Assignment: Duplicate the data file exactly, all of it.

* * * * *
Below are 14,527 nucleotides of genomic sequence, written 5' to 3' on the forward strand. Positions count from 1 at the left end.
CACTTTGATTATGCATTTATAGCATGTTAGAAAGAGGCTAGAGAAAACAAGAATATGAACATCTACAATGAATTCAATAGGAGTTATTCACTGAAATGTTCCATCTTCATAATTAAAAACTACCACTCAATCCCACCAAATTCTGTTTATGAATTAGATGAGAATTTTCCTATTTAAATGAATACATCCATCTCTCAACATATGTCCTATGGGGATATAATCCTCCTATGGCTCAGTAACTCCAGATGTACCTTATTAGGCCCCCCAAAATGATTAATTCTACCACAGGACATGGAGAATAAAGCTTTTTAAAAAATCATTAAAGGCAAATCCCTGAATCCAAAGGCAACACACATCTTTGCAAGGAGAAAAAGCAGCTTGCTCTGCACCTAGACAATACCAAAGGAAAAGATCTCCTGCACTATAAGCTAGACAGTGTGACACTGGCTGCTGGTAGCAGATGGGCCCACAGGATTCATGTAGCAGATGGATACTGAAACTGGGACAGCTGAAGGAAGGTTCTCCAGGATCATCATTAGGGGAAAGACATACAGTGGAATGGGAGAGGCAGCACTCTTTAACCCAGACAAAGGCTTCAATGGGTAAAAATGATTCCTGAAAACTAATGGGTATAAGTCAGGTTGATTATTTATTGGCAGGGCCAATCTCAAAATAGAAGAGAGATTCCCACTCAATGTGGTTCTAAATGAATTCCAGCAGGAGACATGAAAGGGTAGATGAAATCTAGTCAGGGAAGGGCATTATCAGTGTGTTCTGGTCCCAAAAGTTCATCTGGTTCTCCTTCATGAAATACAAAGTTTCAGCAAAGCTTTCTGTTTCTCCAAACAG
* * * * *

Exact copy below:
Below are 14,527 nucleotides of genomic sequence, written 5' to 3' on the forward strand. Positions count from 1 at the left end.
CACTTTGATTATGCATTTATAGCATGTTAGAAAGAGGCTAGAGAAAACAAGAATATGAACATCTACAATGAATTCAATAGGAGTTATTCACTGAAATGTTCCATCTTCATAATTAAAAACTACCACTCAATCCCACCAAATTCTGTTTATGAATTAGATGAGAATTTTCCTATTTAAATGAATACATCCATCTCTCAACATATGTCCTATGGGGATATAATCCTCCTATGGCTCAGTAACTCCAGATGTACCTTATTAGGCCCCCCAAAATGATTAATTCTACCACAGGACATGGAGAATAAAGCTTTTTAAAAAATCATTAAAGGCAAATCCCTGAATCCAAAGGCAACACACATCTTTGCAAGGAGAAAAAGCAGCTTGCTCTGCACCTAGACAATACCAAAGGAAAAGATCTCCTGCACTATAAGCTAGACAGTGTGACACTGGCTGCTGGTAGCAGATGGGCCCACAGGATTCATGTAGCAGATGGATACTGAAACTGGGACAGCTGAAGGAAGGTTCTCCAGGATCATCATTAGGGGAAAGACATACAGTGGAATGGGAGAGGCAGCACTCTTTAACCCAGACAAAGGCTTCAATGGGTAAAAATGATTCCTGAAAACTAATGGGTATAAGTCAGGTTGATTATTTATTGGCAGGGCCAATCTCAAAATAGAAGAGAGATTCCCACTCAATGTGGTTCTAAATGAATTCCAGCAGGAGACATGAAAGGGTAGATGAAATCTAGTCAGGGAAGGGCATTATCAGTGTGTTCTGGTCCCAAAAGTTCATCTGGTTCTCCTTCATGAAATACAAAGTTTCAGCAAAGCTTTCTGTTTCTCCAAACAG